The limb phase values showed overlaps among groups. In nonhuman primates all limb phase values were greater than 50, indicating exclusively DSDC walking gaits. The UTS cases, healthy individuals with free QL, and babies, shared many limb phase values with nonhuman primates, with 42.9% of babies exhibiting LSDC, and 57.1% DSDC, for example. Trettien  also found a mixture distribution of walking gaits in human babies, with 50% using diagonal crawling on hands and knees, 20% lateral crawling on hands and knees, and 9% diagonal crawling on hands and feet. Righetti et al.  reported crawling on hands and knees in infants was very similar to the locomotion in nonhuman primates. Patrick et al.  found infants on hands and knees all inclined to move the diagonal limbs together, and concluded: "human crawling shares features both with other primates and with nonprimate quadrupeds, suggesting similar underlying mechanisms." Using hands and feet instead of hands and knees, the babies in the present study constituted a different group from the UTS cases, with a significantly greater percentage of DSDC walking gaits and significantly greater mean limb phases. These results also suggest the UTS cases belong to a unique group, contrary to Shapiro et al.'s  claim that their locomotion was not remarkable.
A small percentage of the UTS cases shared limb phase values with those of nonhuman primates. This suggests UTS may share some gait characteristics with nonhuman primates, possibly as traces from human ancestors using DSDC gaits, and as the reappearance of some primate locomotor traits. Our ancestors probably also used a mixture of the walking gaits as found in UTS. The supraspinal motor control mechanisms and the spinal motor control are also shared among human adults [23,24], infants [25,26], and all quadrupeds , with primates constituting a more or less distinct group because their upper limbs are specialized for skilled hand movements with specific supraspinal motor control . In essence, "rhythmic arm movements are under the control of cervical forelimb generators in quadrupeds as well as in humans," suggesting phylogenetic conservation of the preserved spinal network organization , which may play a role in the re-emergence of quadrupedalism in humans under certain genetic, epigenetic, and/or environmental conditions .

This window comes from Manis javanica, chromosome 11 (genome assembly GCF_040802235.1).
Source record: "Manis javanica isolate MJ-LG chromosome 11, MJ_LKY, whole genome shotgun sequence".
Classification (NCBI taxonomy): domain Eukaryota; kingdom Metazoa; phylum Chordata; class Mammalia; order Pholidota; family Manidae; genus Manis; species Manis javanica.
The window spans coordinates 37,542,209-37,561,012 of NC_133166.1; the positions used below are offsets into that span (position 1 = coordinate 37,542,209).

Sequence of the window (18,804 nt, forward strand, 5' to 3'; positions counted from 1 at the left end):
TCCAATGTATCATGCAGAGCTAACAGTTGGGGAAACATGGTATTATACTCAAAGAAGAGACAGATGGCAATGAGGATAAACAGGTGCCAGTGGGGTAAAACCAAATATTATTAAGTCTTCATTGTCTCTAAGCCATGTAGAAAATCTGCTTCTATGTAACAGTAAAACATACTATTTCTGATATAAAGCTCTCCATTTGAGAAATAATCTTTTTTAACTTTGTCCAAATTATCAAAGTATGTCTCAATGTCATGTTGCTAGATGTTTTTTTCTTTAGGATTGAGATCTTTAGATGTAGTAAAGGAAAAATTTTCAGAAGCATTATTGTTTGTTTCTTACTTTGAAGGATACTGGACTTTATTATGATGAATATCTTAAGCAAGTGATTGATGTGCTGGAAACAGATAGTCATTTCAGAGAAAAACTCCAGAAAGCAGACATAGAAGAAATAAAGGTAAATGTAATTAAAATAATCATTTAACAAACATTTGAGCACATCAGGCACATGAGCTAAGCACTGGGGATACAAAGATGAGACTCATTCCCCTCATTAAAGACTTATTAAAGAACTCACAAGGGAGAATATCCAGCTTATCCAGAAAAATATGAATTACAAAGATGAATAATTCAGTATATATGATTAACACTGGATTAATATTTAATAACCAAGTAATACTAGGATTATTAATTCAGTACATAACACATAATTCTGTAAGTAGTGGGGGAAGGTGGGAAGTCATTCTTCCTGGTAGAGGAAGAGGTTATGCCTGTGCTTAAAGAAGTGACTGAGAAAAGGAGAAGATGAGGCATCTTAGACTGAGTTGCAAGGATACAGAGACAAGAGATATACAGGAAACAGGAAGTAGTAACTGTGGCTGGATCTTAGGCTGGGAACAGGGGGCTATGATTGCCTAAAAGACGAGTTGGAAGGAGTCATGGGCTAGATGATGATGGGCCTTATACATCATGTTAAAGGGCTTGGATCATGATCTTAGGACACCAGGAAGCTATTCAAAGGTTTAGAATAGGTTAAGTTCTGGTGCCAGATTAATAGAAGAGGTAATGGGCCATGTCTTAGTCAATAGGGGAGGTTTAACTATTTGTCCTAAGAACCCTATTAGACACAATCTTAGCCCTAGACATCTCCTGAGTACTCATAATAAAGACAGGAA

The characteristics of quadrupedal locomotion among tetrapods vary, depending upon adaptive locomotor changes . In this context, Ivanenko et al. , for instance, concluded: "human quadrupedalism is a behavior that can result from adaptive processes triggered by disorders in postural tone and environmental cues." With regard to the neural mechanisms of human quadrupedalism , Patrick et al.  concluded that the shared features of the crawling of humans and quadrupeds suggested the existence of similar underlying mechanisms. Dietz  and Righetti et al.  also concluded that similar supraspinal and spinal locomotor controls exist in human infants, adults, and quadrupeds.
In a study by Zampagni et al. , human expert climbers exhibited a prominent diagonal gait resembling the diagonal walking gait of nonhuman primates as an adaptive phenomenon. Human beings use a mixture of the limb phase patterns dominated by LSDC, but with the DS gait used if necessary. Similarly, nonhuman primates do not always use purely LS or DS but also exhibit a mixed pattern in diagonality. Primates alternating between DS and LS gaits have been reported in several studies [8,34,35]. Wallace and Demes  investigated the walking gaits of two primates (Cebus apella) as they moved across terrestrial and simulated arboreal substrates, and also found they used DS gait on the arboreal substrate and LS gait on the ground. In light of these results, the locomotion of the UTS cases, with dominantly LS walking gaits on the ground, resembles that of arboreal primates on the ground, supporting the notion of the reappearance of ancestral QL in humans with UTS.
Locomotor evolution in reverse; Darwinian medicine